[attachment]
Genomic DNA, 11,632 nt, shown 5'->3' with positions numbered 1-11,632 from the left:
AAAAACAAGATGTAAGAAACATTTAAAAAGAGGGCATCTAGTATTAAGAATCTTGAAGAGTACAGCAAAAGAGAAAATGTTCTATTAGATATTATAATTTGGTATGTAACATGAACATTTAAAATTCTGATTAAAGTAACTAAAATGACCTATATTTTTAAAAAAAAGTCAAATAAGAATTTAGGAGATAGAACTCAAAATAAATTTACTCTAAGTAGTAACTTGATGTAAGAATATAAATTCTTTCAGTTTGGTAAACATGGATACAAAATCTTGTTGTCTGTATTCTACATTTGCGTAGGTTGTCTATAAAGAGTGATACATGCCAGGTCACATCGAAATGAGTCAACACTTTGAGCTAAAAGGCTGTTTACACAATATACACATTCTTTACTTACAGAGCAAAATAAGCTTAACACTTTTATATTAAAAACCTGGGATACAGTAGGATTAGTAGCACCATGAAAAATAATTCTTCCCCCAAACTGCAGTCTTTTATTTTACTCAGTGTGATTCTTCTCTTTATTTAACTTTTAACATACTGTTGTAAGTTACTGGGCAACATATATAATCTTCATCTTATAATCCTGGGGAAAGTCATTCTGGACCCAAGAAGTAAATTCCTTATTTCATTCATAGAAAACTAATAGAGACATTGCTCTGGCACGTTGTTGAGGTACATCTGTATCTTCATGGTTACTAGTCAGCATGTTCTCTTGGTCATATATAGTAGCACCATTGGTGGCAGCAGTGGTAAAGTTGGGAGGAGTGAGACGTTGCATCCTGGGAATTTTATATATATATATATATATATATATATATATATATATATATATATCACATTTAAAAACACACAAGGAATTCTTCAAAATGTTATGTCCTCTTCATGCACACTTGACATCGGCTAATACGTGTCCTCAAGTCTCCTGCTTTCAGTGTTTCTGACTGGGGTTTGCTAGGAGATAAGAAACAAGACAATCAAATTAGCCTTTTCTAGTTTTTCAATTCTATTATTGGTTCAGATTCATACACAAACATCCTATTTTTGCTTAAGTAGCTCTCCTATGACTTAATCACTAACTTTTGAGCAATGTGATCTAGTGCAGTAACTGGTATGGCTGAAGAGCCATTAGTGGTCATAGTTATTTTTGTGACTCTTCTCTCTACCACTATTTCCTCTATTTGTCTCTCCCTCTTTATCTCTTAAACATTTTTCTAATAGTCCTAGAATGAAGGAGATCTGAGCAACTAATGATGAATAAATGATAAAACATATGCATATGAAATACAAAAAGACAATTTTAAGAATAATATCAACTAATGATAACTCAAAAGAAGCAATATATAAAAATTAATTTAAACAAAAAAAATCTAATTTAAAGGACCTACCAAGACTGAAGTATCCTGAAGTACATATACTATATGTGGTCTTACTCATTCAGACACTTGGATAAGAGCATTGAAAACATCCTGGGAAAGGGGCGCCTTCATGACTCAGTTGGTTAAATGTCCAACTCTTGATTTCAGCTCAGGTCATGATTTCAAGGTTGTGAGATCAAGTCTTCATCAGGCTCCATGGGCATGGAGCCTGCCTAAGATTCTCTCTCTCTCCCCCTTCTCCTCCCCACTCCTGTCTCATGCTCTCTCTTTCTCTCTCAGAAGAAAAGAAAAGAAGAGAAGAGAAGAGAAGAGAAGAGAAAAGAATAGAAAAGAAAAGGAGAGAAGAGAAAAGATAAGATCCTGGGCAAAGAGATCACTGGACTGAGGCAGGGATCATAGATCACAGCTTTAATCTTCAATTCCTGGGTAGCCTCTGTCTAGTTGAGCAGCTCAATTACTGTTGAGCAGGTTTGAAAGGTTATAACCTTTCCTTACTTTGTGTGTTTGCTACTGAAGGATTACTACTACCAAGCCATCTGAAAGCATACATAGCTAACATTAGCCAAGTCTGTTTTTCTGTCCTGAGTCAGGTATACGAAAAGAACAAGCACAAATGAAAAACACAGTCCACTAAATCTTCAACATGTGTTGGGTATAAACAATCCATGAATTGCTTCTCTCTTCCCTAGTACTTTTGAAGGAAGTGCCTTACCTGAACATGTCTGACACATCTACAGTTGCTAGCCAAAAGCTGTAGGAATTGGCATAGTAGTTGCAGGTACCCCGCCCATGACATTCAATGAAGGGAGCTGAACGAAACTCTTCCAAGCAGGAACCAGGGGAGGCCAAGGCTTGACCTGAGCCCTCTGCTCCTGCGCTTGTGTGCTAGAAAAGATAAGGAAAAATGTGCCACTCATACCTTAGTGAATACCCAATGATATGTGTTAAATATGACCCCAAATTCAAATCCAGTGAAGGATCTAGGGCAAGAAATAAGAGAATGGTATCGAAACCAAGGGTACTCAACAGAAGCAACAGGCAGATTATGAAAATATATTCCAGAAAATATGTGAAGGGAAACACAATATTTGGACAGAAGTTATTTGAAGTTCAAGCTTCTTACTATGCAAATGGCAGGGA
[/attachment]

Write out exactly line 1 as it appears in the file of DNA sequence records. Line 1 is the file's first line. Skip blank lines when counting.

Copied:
Genomic DNA, 11,632 nt, shown 5'->3' with positions numbered 1-11,632 from the left: